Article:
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Calibrating dome thermometer

AronAron Posts: 170
edited 5:15AM in EggHead Forum
I recently replaced my dome thermometer that had cracked a long time ago (I think a squirrel dropped an acorn onto it from the tree branch high above the egg).

I hadn't calibrated the new thermometer at first and noticed that even with a full load of lump running with bottom vent wide open and no cap on the top, the dome temp didn't get above 650. This seemed strange based on my previous experience, so I tested the thermometer in boiling water and it read somewhere in the 150 range, so I knew something was up. I calibrated the thermometer by adjusting the nut on the back and got it to read 212 in boiling water. Problem is now even at room temp it reads about 125 (it's not nearly that hot in NY).

Are BGE thermometers just really inaccurate at low temps (i.e. room temperature or ambient temperature out of direct sun) and as long as it reads boiling water to be 212, I'm fine, or is this a bigger issue that I should be concerned about, particularly at low-and-slow cooking temps?

Comments

  • FidelFidel Posts: 10,172
    I wouldn't worry about it as long as it reads correctly in normal operating temp ranges.

    On a side note, do you (or did you) work in sales for an office furniture company?
  • AronAron Posts: 170
    That's the problem--I don't know if it reads correctly in normal operating temps (other than 212). I have no way of knowing if it's still accurate at 250, 300, etc (short of applying some of that chemistry I learned in school and doing a boiling point elevation experiment with a lot of solute dissolved in the water).

    I never worked sales (or any other dept) for a furniture company, but I'm now curious as to why you asked? Is there another Aron with one A running around somewhere?
  • FidelFidel Posts: 10,172
    Another Aron with one "a" running around, in New York.

    Last name Groner. I was a client of his a few years ago.
  • AronAron Posts: 170
    Yeah, I haven't been running around NY for a full year yet (one more month to go). Would have been pretty funny coincidence.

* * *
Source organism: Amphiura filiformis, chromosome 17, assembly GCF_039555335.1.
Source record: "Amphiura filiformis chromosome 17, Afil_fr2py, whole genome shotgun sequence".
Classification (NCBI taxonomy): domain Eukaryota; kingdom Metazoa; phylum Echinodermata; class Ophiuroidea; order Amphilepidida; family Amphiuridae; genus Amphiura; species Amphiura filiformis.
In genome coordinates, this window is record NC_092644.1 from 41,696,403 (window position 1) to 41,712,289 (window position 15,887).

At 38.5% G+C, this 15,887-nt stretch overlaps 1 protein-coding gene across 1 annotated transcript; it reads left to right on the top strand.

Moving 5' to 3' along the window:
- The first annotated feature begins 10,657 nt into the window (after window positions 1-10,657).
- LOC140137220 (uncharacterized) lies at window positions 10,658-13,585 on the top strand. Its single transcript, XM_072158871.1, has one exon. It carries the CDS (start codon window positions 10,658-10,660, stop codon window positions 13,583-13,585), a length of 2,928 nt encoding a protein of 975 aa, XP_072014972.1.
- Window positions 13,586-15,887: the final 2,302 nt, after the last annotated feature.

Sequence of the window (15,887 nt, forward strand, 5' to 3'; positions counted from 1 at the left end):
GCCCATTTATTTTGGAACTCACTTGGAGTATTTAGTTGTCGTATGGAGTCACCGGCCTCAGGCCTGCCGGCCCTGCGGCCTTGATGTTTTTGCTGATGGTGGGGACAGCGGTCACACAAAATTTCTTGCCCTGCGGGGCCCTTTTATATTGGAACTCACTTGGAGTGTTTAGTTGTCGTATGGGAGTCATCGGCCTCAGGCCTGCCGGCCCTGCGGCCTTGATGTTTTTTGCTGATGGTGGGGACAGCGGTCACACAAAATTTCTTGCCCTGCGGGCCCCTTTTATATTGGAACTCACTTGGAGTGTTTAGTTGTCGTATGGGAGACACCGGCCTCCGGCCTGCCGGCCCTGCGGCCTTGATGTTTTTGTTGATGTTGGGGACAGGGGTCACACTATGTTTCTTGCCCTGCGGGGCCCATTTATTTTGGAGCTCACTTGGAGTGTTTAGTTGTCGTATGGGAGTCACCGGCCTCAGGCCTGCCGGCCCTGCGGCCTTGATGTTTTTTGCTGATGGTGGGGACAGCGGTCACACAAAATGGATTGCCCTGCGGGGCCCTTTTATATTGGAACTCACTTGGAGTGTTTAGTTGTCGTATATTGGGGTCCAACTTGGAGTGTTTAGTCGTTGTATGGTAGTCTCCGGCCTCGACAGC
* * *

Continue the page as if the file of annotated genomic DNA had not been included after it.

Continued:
• Do you have a leave-in meat probe thermometer? If so you can put it in through the dome thermometer hole and compare it to your egg thermometer reading. Or you can simply stick both of them through the holes on the daisy wheel. You are right, just because you can adjust the nut to read 212 in boiling water does not mean it will read correctly at 350. There is no mark on the egg thermo for 32 degrees, but you can place it in a cup of ice water and if it reads approximately the right distance below 50 degrees it will give you an idea if it is at least close to accurate.
  • AronAron Posts: 170
    I'll definitely give the ice water test a try just to see what happens.

    I hadn't tried the leave-in meat probe since I had no idea what it's upper level temp range would be. I know it reads at least up to about 200 since I've cooked brisket to an internal temp of 200 before, but don't want to damage that probe if it's not meant to go much higher. Any idea what an average leave-in probe reads up to? I'm pretty sure mine is a maverick.
  • If I remember correctly, most go to 396, a rare few go to 572. I believe the main concern is the wires. You will only be sticking the probe in the heat. Maybe others will chime in.
  • NibbleMeThisNibbleMeThis Posts: 2,295
    I'm on my second Egg thermometer. Last weekend, my egg seemed to be running below temp, using more fuel and the butt was miraculously done in 9 hours. I checked the calibration the next day and it was running 170 at boiling so I adjusted it like you.

    Then the therm was reading 100+ for ambient air temp when it was 75ish. I have the same question about the reliability of the "calibrated" thermometer since it is clearly off at lower temps now. I know it's good at 212f but worry about accuracy at 350, 450, etc.

    Mine just keeping exposed to a lot of moisture since my Egg cover leaks like a sieve.

    I am ordering a couple from Tel Tru to see if they hold up any longer. (And I'm going to remove it while the Egg is covered;) )
    Knoxville, TN
    Nibble Me This
  • Jersey DougJersey Doug Posts: 460
    I haven't done it yet, but it occurred to me that the next time I deep fat fry something using my Taylor mercury thermometer (which I trust) I should bring in the Egg thermometers and see what they read at 375º.
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